Happy 2009! Let's hope it's a better year than the last.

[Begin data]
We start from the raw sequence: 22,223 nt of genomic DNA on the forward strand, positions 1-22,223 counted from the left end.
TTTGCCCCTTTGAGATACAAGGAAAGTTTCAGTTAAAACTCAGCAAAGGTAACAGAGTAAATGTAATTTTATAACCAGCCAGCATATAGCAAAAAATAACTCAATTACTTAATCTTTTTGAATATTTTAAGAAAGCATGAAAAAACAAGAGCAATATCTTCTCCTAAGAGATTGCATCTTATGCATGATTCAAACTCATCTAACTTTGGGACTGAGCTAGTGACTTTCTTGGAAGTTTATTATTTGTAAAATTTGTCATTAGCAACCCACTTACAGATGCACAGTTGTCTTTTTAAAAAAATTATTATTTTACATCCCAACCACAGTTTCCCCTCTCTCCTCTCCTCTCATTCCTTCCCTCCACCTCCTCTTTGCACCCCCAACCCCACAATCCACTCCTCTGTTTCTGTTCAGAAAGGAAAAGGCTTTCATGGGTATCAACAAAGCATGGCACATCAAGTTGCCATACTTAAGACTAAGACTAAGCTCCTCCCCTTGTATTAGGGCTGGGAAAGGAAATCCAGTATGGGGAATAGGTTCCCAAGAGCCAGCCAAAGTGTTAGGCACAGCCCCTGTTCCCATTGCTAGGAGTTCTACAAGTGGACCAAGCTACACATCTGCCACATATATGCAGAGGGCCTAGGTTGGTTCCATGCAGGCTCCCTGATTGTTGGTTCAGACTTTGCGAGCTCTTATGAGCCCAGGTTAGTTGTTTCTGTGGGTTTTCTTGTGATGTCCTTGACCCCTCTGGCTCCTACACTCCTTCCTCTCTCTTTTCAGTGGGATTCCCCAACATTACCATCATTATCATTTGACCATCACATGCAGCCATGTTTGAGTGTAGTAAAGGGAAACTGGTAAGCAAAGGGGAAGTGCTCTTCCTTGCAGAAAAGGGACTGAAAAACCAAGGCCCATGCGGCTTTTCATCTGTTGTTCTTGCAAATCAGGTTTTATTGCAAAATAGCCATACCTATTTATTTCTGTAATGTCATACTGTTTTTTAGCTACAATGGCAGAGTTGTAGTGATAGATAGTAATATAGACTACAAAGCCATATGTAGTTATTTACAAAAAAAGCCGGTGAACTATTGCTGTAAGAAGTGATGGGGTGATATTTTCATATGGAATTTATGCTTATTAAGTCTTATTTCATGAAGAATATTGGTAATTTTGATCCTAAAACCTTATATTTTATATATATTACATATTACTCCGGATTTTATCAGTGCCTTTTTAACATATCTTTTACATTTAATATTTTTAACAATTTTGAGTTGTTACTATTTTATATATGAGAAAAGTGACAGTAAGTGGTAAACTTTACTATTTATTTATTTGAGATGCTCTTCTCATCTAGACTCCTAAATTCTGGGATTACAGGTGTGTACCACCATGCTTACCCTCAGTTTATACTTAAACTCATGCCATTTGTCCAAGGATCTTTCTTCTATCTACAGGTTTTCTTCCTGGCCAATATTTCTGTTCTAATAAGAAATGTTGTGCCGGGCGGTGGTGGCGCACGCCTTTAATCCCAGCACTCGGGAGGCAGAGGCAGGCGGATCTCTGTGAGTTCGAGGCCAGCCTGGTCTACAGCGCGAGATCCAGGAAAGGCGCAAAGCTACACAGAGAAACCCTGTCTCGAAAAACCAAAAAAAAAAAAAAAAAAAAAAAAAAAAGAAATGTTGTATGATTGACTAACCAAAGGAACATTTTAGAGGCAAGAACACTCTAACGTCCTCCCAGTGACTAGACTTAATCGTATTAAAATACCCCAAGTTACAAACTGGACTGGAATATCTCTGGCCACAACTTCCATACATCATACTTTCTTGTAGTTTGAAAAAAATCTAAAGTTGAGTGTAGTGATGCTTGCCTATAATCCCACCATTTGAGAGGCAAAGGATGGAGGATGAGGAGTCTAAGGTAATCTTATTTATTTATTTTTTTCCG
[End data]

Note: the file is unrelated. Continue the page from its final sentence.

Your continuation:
It is important to periodically analyze a firm's organizational structure to determine whether it is properly aligned with the overall strategies and goals established by senior management. Such an evaluation is an obviously a complex process and the firm's organizational structure generally does not fit easily into any particular model. Nonetheless, it may be useful to have a checklist of certain issues that need to be considered when determining which of four basic dimensions—functions, products, geography or customers—should be used as the basic for the organizational structure model. A functional structure is most useful and appropriate when an organization has a single product line that is relatively stable and which has long development and product life cycles. In that situation a functional structure is the best way to achieve standardization, specialization and economies of scale. A functional structure becomes outmoded, however, when organizations begin to diversify and expand their products and markets. If the organization is moving toward multiple product lines a product structure can accelerate product development cycles, develop and maintain specialized expertise in innovative product areas and reduce the challenges that arise when it is necessary to coordinate with multiple functional departments. A geographic dimension for the organizational structure becomes important when opportunities in the domestic market begin to slow down; however, the challenge is determining just what changes in product design and sales/marketing strategy are needed in order to be successful in foreign countries. Finally, customer-focused divisions are important when the organization has identified important customers that want a single point of contact for reviewing and purchasing the offerings of the various product- and market-focused divisions. The questions in this checklist have been adapted from Kates, A. and Galbraith, J.R. Designing Your Organization: Using the STAR Model to Solve 5 Critical Design Challenges. San Francisco: Jossey-Bass, 2007.